Happiness is not a matter of intensity but of balance, order, rhythm and harmony. ~ Thomas Merton

Wednesday, September 23, 2009


I am doing the happy dance. Well I would be except I believe that is generally frowned upon in professional office settings. Not only is Cricket happy with her new feed routine but I ACTUALLY RODE MY HORSE!!!

I have Cricket on her new supplements - magnesium and spirulina. She gets her magnesium from Quiessence - a product which delivers both chelated magnesium and inorganic magnesium in the form of magnesium oxide. The spirulina I bought in bulk from Herbalcom.com, a supplier I've used for the chastetree berry that Cricket receives.

Cricket turned her nose up at the first Mg supplement I offered her. I tried Dynamite's Easy Balance - a blend of magnesium, chromium, cinnamon and maybe a few other things. I thought it smelled yummy. Cricket didn't agree. I had to cajole her at every feeding to finish her dinner.

I was a bit worried about the spirulina. It has a strong and non-to-pleasing smell. At least as far as I was concerned. I was prepared with a little extra alfalfa and some organic molasses. I mixed in all her supplements, offered her the bowl and stood back to see what might happen. Of course she blows my assumptions, sticks her head in the bowl and proceeds to lick it clean.

So I am beyond THRILLED that she is happy with the new supplements. I'm planning on keeping this protocol for the next three months. I'm just going to observe and see if I can detect any changes in her headshaking behavior.

Now the important part - I RODE MY HORSE! When I arrived at the barn last night, the rain had abated and the weather was quite pretty. I decided to get Cricket out and play with her a little in the hopes of a short ride. Lots of interesting moments . . .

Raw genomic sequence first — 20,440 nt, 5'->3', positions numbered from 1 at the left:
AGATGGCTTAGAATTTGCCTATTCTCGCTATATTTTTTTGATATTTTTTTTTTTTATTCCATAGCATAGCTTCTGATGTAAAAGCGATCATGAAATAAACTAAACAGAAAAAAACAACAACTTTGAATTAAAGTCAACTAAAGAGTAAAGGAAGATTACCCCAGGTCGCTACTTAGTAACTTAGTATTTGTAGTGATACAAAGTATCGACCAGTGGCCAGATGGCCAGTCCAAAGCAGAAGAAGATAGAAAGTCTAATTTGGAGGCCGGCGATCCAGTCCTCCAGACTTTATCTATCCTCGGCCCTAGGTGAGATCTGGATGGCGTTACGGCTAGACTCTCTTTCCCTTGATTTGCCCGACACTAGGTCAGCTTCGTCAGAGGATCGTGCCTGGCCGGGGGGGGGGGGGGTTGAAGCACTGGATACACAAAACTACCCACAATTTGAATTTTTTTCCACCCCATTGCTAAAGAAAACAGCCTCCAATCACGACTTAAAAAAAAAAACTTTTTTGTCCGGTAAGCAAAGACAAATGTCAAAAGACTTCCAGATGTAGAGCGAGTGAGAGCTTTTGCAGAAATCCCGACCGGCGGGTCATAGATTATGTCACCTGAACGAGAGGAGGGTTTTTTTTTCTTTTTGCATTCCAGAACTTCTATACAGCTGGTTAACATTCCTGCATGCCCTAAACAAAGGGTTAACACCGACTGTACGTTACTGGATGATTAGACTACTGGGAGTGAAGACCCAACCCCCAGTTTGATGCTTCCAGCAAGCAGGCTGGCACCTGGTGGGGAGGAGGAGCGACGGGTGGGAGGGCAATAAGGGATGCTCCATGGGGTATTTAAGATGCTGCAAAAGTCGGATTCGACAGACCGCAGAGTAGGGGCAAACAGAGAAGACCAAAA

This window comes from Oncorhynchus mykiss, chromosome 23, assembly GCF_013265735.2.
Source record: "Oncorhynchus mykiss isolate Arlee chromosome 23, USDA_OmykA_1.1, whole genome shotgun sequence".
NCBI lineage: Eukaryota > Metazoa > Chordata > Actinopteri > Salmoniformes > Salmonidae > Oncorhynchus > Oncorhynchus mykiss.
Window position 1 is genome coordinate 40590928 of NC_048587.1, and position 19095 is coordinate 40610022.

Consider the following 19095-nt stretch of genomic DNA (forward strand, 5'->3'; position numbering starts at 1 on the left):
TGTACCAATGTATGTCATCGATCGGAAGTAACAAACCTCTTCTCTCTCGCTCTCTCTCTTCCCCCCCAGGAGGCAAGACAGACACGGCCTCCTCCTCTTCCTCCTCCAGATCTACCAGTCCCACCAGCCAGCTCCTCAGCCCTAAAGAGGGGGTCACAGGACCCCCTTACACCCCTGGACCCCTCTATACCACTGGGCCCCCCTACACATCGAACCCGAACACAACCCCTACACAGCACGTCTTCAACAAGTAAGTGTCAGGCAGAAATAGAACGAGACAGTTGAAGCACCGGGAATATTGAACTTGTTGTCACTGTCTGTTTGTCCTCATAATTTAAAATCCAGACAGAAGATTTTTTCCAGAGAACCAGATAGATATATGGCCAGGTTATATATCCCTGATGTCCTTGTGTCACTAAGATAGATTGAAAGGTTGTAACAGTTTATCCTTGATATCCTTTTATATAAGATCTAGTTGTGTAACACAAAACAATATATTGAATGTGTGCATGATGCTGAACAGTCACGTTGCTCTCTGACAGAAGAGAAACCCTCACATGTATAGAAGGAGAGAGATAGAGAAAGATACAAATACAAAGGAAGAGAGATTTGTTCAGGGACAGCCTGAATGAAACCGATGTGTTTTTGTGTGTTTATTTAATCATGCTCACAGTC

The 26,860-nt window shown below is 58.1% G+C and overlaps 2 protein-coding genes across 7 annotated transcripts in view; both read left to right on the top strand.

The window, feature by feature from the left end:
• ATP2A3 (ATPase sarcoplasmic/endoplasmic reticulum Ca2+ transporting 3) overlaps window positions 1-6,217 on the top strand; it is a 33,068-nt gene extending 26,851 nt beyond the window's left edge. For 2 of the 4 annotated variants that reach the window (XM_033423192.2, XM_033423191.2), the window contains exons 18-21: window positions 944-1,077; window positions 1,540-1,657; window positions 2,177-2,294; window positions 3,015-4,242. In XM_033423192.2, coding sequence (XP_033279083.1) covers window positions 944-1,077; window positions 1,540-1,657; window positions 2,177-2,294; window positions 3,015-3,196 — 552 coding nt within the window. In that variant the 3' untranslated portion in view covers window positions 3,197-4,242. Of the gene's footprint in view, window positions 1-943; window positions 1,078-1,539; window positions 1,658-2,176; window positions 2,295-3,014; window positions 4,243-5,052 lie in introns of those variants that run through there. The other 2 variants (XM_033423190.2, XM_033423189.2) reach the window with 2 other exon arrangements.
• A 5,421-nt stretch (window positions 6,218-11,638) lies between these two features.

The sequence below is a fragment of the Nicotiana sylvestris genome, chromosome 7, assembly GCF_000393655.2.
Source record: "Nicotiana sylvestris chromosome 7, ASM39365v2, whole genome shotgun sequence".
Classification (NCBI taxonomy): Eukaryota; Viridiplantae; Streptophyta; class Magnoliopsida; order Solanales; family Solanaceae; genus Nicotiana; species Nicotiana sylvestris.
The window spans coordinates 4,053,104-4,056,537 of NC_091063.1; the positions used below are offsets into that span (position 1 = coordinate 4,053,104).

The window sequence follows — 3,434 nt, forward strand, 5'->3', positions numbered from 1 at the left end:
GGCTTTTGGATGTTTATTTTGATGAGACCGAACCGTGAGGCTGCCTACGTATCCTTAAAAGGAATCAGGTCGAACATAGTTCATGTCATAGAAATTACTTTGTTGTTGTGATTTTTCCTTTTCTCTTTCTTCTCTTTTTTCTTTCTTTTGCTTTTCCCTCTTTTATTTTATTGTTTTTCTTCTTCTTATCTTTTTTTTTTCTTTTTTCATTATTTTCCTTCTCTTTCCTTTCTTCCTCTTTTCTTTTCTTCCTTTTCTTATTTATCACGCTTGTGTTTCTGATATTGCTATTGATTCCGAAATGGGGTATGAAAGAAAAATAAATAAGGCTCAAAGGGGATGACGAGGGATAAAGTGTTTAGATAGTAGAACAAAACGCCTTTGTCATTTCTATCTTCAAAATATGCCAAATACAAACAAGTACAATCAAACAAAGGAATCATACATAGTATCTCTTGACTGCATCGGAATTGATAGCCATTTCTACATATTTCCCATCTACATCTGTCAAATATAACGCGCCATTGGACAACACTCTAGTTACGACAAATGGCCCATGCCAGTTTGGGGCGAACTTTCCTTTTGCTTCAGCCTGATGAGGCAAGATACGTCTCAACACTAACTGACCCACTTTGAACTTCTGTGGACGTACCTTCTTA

Cricket was very introverted yesterday. Upward transitions on the circle elicited tail swishing. I stayed soft and repeated my request until she complied. I opted not to "raise the phase" as I figured all that would do was sour her attitude further. She was very light on her shoulder yields and very heavy on her HQ disengagement. I set up a porcupine and waited. If she leaned into me the pressure increased. I released for the best try I could read. I know I missed some key releases. But I gave myself permission not to be perfect. When she finally disengaged her HQ, I sat down and waited. And waited. And waited. And waited. And then I waited some more. It took her a very long time to lick and chew over that event. Hmm, I don't think I've been patient enough with my porcupine game.

I already had her bareback pad on so I went to switch to the hackamore. She pinned her ears so we played "evil thought = good scratches." It really disrupts her pattern when I "make" her think good thoughts about me when she's hell-bent on hating what I want her to do. Mounting caused a return of "evil thoughts" so we spend some good time at the mounting block with good scratches. By the time I hopped on, she was happy as a clam.

I played with freestyle walking on the rail. I took up just a bit of contact to trot and we played with indirect rein downward transitions (per the latest Mastery Manual on Impulsion). I got some of the best bareback trotting from her. We finished with opening the gate and going out to the field to graze.

All in all she twitched her head once or twice. Nothing sustained. I'm so thrilled with EVERYTHING!

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